It would be a safe bet to say that for everyday I have been alive an article has appeared in the local paper regarding the conflict between Israel and Palestine. It would also be safe to say that everyday of my life I grow increasingly confused. In the introduction to U.S. Policy on Palestine: Wilson to Clinton, editor Michael Suleiman addresses what I believe to be the cause of my confusion:
The making and execution of foreign policy decisions are affected by a number of factors of unequal weight. Which particular factor plays a more critical part depends on the actual situation...the personalities and backgrounds of the decision makers, especially those in the highest positions, certainly influence foreign policy decision making.From Wilson to Clinton (yes, I am excluding the current president), the varying methods of addressing the Israeli-Palestinian conflict are far-ranging. I'm not sure I've quite pinpointed Carter's policy (I'm not sure he has either), but I've concluded that no two U.S. presidents had a similar policy. Though the U.S. policy is pro-Israel, Eisenhower's policy was drastically different from Nixon's and George H.W. Bush's policy different from Truman's. No wonder Americans can't quite understand what exactly the U.S. policy on Palestine is.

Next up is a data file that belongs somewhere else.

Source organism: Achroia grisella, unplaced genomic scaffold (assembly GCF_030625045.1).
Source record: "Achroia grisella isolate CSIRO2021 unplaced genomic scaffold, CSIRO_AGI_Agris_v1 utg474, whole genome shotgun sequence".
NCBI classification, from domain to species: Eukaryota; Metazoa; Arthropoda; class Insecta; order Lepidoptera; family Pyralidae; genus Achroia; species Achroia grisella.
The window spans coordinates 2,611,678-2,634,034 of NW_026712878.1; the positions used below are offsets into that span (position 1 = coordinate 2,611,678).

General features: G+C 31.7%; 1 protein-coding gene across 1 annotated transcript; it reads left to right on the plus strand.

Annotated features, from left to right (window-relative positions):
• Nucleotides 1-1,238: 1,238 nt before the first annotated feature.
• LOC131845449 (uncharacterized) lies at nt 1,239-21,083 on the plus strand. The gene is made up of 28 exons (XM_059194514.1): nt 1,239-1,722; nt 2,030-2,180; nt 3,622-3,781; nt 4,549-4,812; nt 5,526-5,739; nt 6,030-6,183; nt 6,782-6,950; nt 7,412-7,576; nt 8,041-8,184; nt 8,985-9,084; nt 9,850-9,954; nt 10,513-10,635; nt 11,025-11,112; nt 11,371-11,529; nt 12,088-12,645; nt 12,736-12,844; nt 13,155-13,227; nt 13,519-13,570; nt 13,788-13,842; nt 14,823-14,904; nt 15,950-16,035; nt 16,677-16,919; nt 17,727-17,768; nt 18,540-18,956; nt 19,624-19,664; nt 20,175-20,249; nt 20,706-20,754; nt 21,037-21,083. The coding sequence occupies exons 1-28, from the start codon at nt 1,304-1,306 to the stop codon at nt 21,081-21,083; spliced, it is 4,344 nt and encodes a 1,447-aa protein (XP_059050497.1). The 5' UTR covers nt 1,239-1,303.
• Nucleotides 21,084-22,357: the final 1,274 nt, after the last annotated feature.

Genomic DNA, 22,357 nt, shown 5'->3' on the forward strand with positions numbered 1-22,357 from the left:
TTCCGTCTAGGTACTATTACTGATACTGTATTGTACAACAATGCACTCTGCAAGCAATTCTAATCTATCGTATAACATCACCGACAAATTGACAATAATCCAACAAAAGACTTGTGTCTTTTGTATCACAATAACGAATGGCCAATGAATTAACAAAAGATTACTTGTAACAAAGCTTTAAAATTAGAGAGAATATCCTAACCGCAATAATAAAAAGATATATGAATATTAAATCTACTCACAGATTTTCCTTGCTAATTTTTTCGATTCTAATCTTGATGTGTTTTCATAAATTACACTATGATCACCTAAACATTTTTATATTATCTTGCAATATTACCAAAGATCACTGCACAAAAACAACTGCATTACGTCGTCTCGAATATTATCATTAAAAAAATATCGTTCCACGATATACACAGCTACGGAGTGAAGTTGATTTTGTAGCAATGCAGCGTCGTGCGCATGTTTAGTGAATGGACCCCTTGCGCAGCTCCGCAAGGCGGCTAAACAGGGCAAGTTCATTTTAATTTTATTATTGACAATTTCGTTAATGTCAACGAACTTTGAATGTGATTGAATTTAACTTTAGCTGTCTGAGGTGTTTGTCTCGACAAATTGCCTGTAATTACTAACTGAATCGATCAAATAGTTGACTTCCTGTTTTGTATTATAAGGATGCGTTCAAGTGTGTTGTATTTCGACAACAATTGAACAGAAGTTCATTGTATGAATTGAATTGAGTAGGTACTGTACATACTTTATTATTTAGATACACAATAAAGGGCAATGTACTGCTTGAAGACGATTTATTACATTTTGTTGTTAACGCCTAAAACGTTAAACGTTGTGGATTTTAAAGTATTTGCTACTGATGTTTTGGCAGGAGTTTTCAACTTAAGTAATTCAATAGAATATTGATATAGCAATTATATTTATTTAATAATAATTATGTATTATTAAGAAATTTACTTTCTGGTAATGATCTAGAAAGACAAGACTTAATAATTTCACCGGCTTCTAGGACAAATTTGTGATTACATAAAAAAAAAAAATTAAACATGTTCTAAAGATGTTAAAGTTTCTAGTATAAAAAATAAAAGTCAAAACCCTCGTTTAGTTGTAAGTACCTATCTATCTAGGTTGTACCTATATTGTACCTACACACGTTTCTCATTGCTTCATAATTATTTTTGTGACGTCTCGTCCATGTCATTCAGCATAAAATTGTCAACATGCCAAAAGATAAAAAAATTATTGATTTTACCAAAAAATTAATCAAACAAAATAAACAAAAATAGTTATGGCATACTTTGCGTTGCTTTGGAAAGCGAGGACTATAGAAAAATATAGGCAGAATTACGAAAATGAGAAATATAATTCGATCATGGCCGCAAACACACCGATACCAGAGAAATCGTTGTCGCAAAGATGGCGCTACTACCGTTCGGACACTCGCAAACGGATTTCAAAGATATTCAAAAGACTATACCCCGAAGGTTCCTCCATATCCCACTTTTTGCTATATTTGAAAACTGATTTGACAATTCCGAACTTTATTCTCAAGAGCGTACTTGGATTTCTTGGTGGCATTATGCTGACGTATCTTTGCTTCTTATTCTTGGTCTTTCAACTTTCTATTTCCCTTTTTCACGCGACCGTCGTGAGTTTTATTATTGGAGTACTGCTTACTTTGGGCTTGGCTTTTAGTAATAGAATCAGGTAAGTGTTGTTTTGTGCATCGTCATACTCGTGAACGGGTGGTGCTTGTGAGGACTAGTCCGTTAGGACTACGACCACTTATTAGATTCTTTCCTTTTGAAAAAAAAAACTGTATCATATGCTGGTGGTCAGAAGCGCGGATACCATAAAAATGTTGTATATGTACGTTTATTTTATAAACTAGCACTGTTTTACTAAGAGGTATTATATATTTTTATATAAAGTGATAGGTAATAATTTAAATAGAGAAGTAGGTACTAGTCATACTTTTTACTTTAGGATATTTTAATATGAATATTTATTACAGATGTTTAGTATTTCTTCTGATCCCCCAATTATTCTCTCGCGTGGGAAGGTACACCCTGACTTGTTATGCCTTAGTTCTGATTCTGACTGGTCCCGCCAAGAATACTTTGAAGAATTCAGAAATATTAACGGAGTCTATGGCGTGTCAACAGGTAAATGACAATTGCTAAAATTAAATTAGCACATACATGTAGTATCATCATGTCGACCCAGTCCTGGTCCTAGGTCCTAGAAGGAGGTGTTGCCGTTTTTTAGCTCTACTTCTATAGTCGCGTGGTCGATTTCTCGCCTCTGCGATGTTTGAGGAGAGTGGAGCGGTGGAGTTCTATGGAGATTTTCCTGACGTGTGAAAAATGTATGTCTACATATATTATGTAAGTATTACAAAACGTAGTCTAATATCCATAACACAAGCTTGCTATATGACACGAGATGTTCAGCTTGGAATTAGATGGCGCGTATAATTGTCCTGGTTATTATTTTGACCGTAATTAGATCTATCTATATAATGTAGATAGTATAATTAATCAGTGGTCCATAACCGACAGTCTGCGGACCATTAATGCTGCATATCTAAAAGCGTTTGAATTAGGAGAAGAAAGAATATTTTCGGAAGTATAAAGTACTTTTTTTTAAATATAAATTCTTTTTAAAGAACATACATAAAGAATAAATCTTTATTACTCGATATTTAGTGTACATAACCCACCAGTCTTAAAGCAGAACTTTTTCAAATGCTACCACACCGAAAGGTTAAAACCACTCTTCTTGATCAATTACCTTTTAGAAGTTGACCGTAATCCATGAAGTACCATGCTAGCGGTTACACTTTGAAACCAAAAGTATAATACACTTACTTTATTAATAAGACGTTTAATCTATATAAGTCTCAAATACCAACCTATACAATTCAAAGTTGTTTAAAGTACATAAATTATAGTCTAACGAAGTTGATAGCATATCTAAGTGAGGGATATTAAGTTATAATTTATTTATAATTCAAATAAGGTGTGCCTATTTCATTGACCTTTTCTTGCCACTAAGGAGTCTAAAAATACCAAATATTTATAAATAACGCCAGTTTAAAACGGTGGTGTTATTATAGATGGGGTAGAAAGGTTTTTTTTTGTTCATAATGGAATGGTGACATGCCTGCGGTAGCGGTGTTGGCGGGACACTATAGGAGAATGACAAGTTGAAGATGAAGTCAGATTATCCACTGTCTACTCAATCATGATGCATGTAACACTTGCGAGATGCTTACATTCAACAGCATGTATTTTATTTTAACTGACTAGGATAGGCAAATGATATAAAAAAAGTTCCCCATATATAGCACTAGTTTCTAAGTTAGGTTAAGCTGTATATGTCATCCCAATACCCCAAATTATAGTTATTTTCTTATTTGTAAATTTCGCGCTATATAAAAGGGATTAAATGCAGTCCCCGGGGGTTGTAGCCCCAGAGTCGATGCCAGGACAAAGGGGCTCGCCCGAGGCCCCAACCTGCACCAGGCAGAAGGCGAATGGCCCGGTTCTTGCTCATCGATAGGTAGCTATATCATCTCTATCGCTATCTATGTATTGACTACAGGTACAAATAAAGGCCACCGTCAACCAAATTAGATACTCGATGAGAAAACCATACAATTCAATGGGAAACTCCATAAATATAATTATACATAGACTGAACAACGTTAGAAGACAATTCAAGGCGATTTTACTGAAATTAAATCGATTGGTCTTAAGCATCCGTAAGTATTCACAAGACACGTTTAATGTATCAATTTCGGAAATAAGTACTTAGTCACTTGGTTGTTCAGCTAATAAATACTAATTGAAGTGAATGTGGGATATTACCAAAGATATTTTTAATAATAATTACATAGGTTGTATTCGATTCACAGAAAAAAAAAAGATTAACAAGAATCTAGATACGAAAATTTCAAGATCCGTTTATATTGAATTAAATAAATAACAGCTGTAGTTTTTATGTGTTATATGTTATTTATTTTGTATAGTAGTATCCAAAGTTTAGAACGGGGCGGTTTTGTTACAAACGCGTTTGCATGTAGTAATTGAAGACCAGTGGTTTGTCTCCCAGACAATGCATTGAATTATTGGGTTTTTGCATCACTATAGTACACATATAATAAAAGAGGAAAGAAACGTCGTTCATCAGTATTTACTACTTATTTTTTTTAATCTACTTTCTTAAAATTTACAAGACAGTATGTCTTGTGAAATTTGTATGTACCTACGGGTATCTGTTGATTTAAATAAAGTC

I'm not going to offer a solution to the Israeli-Palestinian conflict nor refer you to the biblical support of who the land belongs to-- which is essentially the problem and the reason the U.S. is involved, but I will recommend a book: Blood Brothers by Elias Chacour. As Americans we are constantly open to the pro-Israel news and commentary, but Chacour's book offers the Palestinian perspective.
Reading current news is deja vu with this issue. The death of Arafat,a s much as I hate to say it, hasn't really benefited the situation. Cease fires, peace agreements, and road maps to peace are merely sentiments in a situation that will find no resolution.